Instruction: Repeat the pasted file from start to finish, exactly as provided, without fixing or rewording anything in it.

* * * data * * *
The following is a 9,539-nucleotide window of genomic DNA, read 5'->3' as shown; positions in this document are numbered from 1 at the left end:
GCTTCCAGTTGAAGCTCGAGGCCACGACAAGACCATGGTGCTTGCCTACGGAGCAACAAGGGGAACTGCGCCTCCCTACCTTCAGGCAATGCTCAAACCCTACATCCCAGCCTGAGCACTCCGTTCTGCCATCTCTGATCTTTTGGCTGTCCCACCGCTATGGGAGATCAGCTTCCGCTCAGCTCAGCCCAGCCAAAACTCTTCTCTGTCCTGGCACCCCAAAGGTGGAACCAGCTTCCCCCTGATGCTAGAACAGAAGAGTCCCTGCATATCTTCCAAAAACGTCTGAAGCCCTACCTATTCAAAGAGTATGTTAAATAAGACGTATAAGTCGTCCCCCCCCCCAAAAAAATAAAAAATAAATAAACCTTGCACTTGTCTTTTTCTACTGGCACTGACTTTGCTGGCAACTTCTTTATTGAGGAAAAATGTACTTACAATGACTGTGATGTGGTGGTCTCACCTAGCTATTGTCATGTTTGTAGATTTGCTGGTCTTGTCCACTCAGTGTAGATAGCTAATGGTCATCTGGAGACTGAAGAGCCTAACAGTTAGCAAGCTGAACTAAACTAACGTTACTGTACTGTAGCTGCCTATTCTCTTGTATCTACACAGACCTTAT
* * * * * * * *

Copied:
The following is a 9,539-nucleotide window of genomic DNA, read 5'->3' as shown; positions in this document are numbered from 1 at the left end:
GCTTCCAGTTGAAGCTCGAGGCCACGACAAGACCATGGTGCTTGCCTACGGAGCAACAAGGGGAACTGCGCCTCCCTACCTTCAGGCAATGCTCAAACCCTACATCCCAGCCTGAGCACTCCGTTCTGCCATCTCTGATCTTTTGGCTGTCCCACCGCTATGGGAGATCAGCTTCCGCTCAGCTCAGCCCAGCCAAAACTCTTCTCTGTCCTGGCACCCCAAAGGTGGAACCAGCTTCCCCCTGATGCTAGAACAGAAGAGTCCCTGCATATCTTCCAAAAACGTCTGAAGCCCTACCTATTCAAAGAGTATGTTAAATAAGACGTATAAGTCGTCCCCCCCCCCAAAAAAATAAAAAATAAATAAACCTTGCACTTGTCTTTTTCTACTGGCACTGACTTTGCTGGCAACTTCTTTATTGAGGAAAAATGTACTTACAATGACTGTGATGTGGTGGTCTCACCTAGCTATTGTCATGTTTGTAGATTTGCTGGTCTTGTCCACTCAGTGTAGATAGCTAATGGTCATCTGGAGACTGAAGAGCCTAACAGTTAGCAAGCTGAACTAAACTAACGTTACTGTACTGTAGCTGCCTATTCTCTTGTATCTACACAGACCTTAT